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Boat 3 (starboard) Edit

Around 32 people boarded Boat 3, with Able-Bodied Seaman George Moore put in charge by Murdoch.[1] Again, mostly women and children boarded, with a few men allowed in at the end.[2] They included Henry S. Harper, who was accompanied by his valet, dragoman and Pekingese dog, Sun Yat Sen.[3]

As happened many times that night, male passengers helped their wives and children to board and then stood back, accepting that they would go down with the ship.[2] A notable example was the railroad manager Charles Melville Hays who saw his wife into Boat 3 and then retreated, making no attempt to board any of the remaining lifeboats.[3] Margaret Brown later described the scene in an interview with The New York Times:

The whole thing was so formal that it was difficult for anyone to realise it was a tragedy. Men and women stood in little groups and talked. Some laughed as the boats went over the side. All the time the band was playing ... I can see the men up on deck tucking in the women and smiling. It was a strange night. It all seemed like a play, like a dream that was being executed for entertainment. It did not seem real. Men would say 'After you' as they made some woman comfortable and stepped back.[3]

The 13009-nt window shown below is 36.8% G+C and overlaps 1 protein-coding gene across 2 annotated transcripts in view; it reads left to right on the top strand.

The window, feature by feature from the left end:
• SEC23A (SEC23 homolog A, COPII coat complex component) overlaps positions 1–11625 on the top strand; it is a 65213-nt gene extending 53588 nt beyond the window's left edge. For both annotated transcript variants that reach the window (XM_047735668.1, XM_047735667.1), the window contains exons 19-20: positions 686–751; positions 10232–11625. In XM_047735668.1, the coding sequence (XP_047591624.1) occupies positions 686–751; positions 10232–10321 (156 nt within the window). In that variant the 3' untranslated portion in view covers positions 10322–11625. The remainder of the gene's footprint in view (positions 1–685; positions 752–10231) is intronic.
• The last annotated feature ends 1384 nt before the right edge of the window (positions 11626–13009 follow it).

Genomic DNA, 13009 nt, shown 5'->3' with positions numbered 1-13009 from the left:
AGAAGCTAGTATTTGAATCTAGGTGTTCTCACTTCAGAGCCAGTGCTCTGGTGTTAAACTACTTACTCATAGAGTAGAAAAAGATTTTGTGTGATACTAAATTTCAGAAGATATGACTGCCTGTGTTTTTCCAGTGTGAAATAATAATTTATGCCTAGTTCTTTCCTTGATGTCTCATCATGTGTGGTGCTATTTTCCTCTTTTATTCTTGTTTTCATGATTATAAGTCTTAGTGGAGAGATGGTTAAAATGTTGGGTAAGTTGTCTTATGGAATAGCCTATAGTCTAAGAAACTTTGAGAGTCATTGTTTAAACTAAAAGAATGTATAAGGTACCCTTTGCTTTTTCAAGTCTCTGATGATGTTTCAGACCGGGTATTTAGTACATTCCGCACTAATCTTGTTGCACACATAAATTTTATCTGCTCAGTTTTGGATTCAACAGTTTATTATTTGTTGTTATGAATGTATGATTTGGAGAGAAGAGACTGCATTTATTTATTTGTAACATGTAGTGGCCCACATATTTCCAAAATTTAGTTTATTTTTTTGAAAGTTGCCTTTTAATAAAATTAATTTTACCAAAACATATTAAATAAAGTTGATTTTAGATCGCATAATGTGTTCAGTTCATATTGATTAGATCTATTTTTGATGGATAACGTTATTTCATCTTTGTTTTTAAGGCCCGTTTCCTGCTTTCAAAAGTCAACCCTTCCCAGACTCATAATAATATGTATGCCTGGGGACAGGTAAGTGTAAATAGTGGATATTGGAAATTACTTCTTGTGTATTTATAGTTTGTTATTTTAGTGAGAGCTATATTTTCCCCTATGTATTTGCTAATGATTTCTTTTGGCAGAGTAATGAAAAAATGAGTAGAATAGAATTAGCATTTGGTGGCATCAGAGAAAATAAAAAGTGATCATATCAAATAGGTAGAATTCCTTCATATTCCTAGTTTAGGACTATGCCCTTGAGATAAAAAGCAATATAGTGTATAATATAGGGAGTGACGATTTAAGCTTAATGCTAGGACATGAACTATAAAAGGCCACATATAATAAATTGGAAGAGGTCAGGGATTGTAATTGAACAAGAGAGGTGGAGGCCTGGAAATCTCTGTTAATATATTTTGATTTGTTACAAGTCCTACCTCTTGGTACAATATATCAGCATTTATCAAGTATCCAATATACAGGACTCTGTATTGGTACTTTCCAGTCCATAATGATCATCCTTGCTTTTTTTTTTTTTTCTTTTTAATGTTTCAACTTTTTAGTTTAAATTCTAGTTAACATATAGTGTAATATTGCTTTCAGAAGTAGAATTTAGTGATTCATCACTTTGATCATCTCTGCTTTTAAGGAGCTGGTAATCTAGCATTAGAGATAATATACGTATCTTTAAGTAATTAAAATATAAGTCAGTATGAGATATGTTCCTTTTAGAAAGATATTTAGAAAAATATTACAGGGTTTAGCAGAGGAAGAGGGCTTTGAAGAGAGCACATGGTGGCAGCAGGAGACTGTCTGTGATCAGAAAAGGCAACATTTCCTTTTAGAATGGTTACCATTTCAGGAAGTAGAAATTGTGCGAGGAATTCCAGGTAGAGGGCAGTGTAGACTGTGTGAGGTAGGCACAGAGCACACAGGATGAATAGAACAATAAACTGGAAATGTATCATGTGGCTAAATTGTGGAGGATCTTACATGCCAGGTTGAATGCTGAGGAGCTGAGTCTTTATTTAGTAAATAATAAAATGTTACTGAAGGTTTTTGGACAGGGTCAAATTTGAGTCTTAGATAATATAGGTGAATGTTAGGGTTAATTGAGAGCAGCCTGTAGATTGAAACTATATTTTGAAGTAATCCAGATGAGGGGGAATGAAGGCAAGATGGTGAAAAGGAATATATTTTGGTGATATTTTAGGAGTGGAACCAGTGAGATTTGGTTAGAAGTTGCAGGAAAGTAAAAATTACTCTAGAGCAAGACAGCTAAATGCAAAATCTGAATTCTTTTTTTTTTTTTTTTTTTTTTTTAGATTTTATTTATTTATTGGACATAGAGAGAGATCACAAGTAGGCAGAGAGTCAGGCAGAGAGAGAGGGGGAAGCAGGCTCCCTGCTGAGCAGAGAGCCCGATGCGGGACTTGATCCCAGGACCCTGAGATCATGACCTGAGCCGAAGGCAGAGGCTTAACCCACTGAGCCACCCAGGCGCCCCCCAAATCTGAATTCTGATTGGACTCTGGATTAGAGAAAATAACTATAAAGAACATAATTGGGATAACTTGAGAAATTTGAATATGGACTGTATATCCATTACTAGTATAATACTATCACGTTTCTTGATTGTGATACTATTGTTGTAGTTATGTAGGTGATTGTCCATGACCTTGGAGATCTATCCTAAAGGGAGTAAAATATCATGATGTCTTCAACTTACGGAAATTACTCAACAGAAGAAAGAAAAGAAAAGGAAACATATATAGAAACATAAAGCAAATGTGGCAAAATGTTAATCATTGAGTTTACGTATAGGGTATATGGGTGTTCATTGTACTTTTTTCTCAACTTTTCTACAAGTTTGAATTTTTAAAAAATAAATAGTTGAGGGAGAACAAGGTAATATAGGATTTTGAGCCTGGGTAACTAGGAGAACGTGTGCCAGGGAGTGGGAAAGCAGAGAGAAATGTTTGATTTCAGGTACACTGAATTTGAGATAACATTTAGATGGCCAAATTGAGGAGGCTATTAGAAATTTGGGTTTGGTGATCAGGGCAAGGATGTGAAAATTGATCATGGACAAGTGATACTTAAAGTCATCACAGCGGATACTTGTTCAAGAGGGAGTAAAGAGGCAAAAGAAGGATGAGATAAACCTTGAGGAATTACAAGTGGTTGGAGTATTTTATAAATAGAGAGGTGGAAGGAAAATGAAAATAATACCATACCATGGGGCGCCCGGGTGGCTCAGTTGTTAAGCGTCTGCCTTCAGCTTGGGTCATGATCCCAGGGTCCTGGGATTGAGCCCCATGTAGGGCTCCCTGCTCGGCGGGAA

The occupants included:

  • George Moore, able-bodied seaman put in charge of boat
  • Charlotte Drake Cardeza, a Philadelphia heiress who also brought into the boat her son and two servants
  • Henry S. Harper, owner of a New York City publishing firm also brought into the boat his wife, Myra, pekinese dog Sun Yat Sen and servant
  • The Spedens, wealthy family from philadelphia
  • Clara Hays, wife of wealthy Canadian Charles Melville Hays
  • Harry Anderson, a Wall Street stockbroker

Eleven crewmen were among the occupants of this boat.[2] It suffered the same problems with lowering that Boat 7 had encountered, with the lifeboat descending in fits and starts as the lowering ropes repeatedly stuck in the pulleys, but eventually reached the water safely.[4] After Titanic sank the lifeboat drifted, while the bored women passengers passed the time by bickering with each other over minor annoyances.[5] The occupants had a long wait in freezing conditions and were not rescued until about 7.30 am when the Carpathia arrived.[6]

Notes Edit

  1. Wormstedt & Fitch 2011, p. 137.
  2. 2.0 2.1 2.2 Eaton & Haas 1994, p. 151.
  3. 3.0 3.1 3.2 Butler 1998, p. 103.
  4. Butler 1998, p. 123.
  5. Butler 1998, p. 147.
  6. Wormstedt & Fitch 2011, p. 144.

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